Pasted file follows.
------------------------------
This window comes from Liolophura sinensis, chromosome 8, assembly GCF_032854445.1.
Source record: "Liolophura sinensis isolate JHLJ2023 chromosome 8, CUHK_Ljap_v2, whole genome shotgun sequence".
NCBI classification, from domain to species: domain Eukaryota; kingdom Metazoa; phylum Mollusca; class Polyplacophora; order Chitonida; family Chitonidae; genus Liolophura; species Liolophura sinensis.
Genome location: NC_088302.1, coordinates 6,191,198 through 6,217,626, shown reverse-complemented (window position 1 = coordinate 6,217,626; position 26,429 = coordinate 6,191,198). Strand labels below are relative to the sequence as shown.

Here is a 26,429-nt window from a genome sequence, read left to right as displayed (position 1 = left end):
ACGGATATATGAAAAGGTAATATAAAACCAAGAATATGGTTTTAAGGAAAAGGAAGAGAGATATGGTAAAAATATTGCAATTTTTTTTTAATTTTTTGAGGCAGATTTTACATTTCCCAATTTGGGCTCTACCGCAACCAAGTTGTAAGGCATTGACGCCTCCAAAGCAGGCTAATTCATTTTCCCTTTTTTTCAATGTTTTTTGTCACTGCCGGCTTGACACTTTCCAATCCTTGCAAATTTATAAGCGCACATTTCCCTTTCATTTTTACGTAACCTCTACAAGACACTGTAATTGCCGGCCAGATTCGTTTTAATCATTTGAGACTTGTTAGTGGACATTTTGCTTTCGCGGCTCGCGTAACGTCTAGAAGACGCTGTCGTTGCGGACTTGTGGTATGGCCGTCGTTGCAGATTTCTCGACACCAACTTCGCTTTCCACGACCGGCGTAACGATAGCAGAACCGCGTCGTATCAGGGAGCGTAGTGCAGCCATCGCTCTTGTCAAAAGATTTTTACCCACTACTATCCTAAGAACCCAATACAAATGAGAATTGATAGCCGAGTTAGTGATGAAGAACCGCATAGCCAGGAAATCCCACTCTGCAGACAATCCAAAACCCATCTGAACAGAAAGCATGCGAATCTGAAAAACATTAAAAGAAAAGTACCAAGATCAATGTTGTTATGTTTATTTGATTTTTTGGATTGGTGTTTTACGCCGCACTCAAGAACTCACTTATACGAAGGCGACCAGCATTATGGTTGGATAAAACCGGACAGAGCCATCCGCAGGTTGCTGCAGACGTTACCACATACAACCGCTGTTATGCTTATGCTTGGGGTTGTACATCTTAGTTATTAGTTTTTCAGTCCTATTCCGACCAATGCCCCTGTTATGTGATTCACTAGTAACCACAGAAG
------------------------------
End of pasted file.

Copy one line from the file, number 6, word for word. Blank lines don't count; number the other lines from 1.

ACGGATATATGAAAAGGTAATATAAAACCAAGAATATGGTTTTAAGGAAAAGGAAGAGAGATATGGTAAAAATATTGCAATTTTTTTTTAATTTTTTGAGGCAGATTTTACATTTCCCAATTTGGGCTCTACCGCAACCAAGTTGTAAGGCATTGACGCCTCCAAAGCAGGCTAATTCATTTTCCCTTTTTTTCAATGTTTTTTGTCACTGCCGGCTTGACACTTTCCAATCCTTGCAAATTTATAAGCGCACATTTCCCTTTCATTTTTACGTAACCTCTACAAGACACTGTAATTGCCGGCCAGATTCGTTTTAATCATTTGAGACTTGTTAGTGGACATTTTGCTTTCGCGGCTCGCGTAACGTCTAGAAGACGCTGTCGTTGCGGACTTGTGGTATGGCCGTCGTTGCAGATTTCTCGACACCAACTTCGCTTTCCACGACCGGCGTAACGATAGCAGAACCGCGTCGTATCAGGGAGCGTAGTGCAGCCATCGCTCTTGTCAAAAGATTTTTACCCACTACTATCCTAAGAACCCAATACAAATGAGAATTGATAGCCGAGTTAGTGATGAAGAACCGCATAGCCAGGAAATCCCACTCTGCAGACAATCCAAAACCCATCTGAACAGAAAGCATGCGAATCTGAAAAACATTAAAAGAAAAGTACCAAGATCAATGTTGTTATGTTTATTTGATTTTTTGGATTGGTGTTTTACGCCGCACTCAAGAACTCACTTATACGAAGGCGACCAGCATTATGGTTGGATAAAACCGGACAGAGCCATCCGCAGGTTGCTGCAGACGTTACCACATACAACCGCTGTTATGCTTATGCTTGGGGTTGTACATCTTAGTTATTAGTTTTTCAGTCCTATTCCGACCAATGCCCCTGTTATGTGATTCACTAGTAACCACAGAAG